Memorial Day honors our heroes

Cove Herald/Alicia Lacy - Commander of the Copperas Cove Veterans of Foreign Wars Post 8577, Mike Tingley and other members of the post carry a wreath to be laid during the laying of wreaths portion of the Memorial Day ceremony at the Central Texas State Veterans Cemetery in Killeen Monday.

By Alicia Lacy

The Cove Herald

Though the Copperas Cove Veterans of Foreign Wars Post 8577 decided to celebrate Memorial Day on the actual day, members of the post participated in the Memorial Day ceremony at the Central Texas State Veterans Cemetery in Killeen.

With representatives from the national and local levels of government, the day was observed as a time of remembrance and a time to honor the families and soldiers who gave the ultimate sacrifice.

"This is the day we honor those who died on behalf of our country," U.S. Rep. John Carter said. "I've been here every year because this is really the hallowed ground that they concentrated with their blood for our nation."

"The key point we can never forget ... freedom isn't free," said Lt. Gen. Rick Lynch, III Corps and Fort Hood commander.

"What we're doing today is we are remembering. Sometimes I worry that we as a nation forget," Lynch added.

Copperas Cove Mayor John Hull attended the event on behalf of the city.

"We've got to pay our respects to the veterans," Hull said. "We owe them so much for what they've done for our country. We owe a lot to them and we try to do what we can for the families."

During the ceremony, 16 children of fallen soldiers from the Central Texas area were awarded a Gold Medal of Remembrance.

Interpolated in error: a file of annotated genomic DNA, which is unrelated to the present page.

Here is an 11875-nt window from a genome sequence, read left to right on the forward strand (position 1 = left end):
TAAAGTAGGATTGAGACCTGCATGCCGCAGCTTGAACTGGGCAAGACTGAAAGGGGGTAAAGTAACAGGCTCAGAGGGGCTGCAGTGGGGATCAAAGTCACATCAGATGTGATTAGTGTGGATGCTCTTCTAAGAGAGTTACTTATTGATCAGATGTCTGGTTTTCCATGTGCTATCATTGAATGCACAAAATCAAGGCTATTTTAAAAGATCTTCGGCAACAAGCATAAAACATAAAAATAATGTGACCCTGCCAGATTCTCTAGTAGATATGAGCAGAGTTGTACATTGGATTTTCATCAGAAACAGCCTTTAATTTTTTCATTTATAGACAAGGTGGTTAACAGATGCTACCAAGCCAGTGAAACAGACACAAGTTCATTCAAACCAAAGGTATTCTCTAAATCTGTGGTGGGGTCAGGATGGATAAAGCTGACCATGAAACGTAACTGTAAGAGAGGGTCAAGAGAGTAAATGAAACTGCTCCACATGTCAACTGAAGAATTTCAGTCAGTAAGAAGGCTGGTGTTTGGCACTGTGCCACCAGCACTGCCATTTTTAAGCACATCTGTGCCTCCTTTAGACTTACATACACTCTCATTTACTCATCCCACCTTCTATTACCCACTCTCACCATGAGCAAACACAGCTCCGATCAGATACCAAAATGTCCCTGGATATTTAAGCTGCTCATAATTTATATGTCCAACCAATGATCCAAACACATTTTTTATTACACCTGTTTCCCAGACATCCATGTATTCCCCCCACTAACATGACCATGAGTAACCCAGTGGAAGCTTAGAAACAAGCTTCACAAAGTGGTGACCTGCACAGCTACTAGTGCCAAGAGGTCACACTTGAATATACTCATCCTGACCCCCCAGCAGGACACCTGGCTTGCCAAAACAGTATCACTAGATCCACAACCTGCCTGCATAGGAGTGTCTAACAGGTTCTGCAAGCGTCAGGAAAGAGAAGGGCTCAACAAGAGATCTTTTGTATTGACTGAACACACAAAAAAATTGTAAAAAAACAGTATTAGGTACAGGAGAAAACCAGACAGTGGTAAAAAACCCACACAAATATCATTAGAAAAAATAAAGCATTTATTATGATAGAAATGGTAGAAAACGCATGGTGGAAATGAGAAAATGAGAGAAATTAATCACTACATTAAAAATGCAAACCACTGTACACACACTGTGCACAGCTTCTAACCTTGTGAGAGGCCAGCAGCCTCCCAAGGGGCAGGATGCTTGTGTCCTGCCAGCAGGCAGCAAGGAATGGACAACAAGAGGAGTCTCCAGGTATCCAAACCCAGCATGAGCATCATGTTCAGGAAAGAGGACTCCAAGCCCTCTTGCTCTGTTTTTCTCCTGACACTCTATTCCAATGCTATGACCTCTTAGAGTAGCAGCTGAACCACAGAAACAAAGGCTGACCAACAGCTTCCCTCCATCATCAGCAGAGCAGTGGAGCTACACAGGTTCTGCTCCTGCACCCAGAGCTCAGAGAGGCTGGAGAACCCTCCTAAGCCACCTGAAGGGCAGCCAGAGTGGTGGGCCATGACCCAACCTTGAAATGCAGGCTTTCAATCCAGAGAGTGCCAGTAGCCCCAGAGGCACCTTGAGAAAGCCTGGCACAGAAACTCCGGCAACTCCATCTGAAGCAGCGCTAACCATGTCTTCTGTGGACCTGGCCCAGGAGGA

"I see this medal as a reminder that when the child becomes an adult they can remember their lost parent. I think that's a critical part in this whole thing. Keep that memory alive," Carter said.

"The Gold Medal of Remembrance was created to recognize your strength and to honor your loss," Sen. John Cornyn said to the children of the fallen soldiers. It's the first medal of its kind in American history and is awarded to the children of men and women killed in Iraq, Afghanistan or elsewhere in the war on terror."

According to the White House Commission on Remembrance's Web site, the medal's gold represents the richness gained from the close relationship with families and friends. The flame on the medal symbolizes remembrance, hope and freedom. The laurel wreath is the ancient symbol of honor and victory and the golden flame within a star is the official emblem of the Commission on Remembrance.

The purple ribbon signifies the wounded heart of the child who has endured the loss of a parent, the black line indicates reminiscence and the red, white and blue represents the United States.

Though there are many claims to where the day got its start, Memorial Day, which was originally Decoration Day to honor those who died in the Civil War, was officially proclaimed on May 5, 1868, by Gen. John Logan, national commander of the Grand Army of the Republic. The day was first observed on May 30, 1868, when flowers were placed on the graves of Union and Confederate soldiers at Arlington National Cemetery.

The Copperas Cove post will hold a ceremony at the Copperas Cove Cemetery at 10 a.m. Saturday and a ceremony at the police department at noon.

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